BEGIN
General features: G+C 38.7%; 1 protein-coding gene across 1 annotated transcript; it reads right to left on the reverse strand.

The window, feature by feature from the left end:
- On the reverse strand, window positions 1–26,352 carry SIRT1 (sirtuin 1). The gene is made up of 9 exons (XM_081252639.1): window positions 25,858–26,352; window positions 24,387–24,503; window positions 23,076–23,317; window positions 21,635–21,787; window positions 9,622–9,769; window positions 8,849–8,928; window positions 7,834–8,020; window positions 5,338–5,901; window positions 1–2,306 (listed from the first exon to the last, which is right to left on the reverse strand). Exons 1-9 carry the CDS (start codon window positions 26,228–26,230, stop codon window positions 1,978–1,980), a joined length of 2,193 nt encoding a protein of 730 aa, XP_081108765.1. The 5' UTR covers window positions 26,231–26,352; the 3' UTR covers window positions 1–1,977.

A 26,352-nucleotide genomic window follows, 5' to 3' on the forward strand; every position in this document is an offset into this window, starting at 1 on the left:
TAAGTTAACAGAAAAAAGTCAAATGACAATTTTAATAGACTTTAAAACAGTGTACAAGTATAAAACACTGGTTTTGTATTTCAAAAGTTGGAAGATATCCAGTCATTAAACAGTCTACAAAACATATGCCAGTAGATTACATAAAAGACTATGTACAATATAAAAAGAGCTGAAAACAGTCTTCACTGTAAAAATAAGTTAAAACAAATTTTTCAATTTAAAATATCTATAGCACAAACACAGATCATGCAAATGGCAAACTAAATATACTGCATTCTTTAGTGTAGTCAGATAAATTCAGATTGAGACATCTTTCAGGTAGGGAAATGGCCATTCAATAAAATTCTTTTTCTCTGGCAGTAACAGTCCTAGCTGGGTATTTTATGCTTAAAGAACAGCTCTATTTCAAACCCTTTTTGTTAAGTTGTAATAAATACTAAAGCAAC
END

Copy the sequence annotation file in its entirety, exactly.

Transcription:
General features: G+C 38.7%; 1 protein-coding gene across 1 annotated transcript; it reads right to left on the reverse strand.

The window, feature by feature from the left end:
- On the reverse strand, window positions 1–26,352 carry SIRT1 (sirtuin 1). The gene is made up of 9 exons (XM_081252639.1): window positions 25,858–26,352; window positions 24,387–24,503; window positions 23,076–23,317; window positions 21,635–21,787; window positions 9,622–9,769; window positions 8,849–8,928; window positions 7,834–8,020; window positions 5,338–5,901; window positions 1–2,306 (listed from the first exon to the last, which is right to left on the reverse strand). Exons 1-9 carry the CDS (start codon window positions 26,228–26,230, stop codon window positions 1,978–1,980), a joined length of 2,193 nt encoding a protein of 730 aa, XP_081108765.1. The 5' UTR covers window positions 26,231–26,352; the 3' UTR covers window positions 1–1,977.

A 26,352-nucleotide genomic window follows, 5' to 3' on the forward strand; every position in this document is an offset into this window, starting at 1 on the left:
TAAGTTAACAGAAAAAAGTCAAATGACAATTTTAATAGACTTTAAAACAGTGTACAAGTATAAAACACTGGTTTTGTATTTCAAAAGTTGGAAGATATCCAGTCATTAAACAGTCTACAAAACATATGCCAGTAGATTACATAAAAGACTATGTACAATATAAAAAGAGCTGAAAACAGTCTTCACTGTAAAAATAAGTTAAAACAAATTTTTCAATTTAAAATATCTATAGCACAAACACAGATCATGCAAATGGCAAACTAAATATACTGCATTCTTTAGTGTAGTCAGATAAATTCAGATTGAGACATCTTTCAGGTAGGGAAATGGCCATTCAATAAAATTCTTTTTCTCTGGCAGTAACAGTCCTAGCTGGGTATTTTATGCTTAAAGAACAGCTCTATTTCAAACCCTTTTTGTTAAGTTGTAATAAATACTAAAGCAAC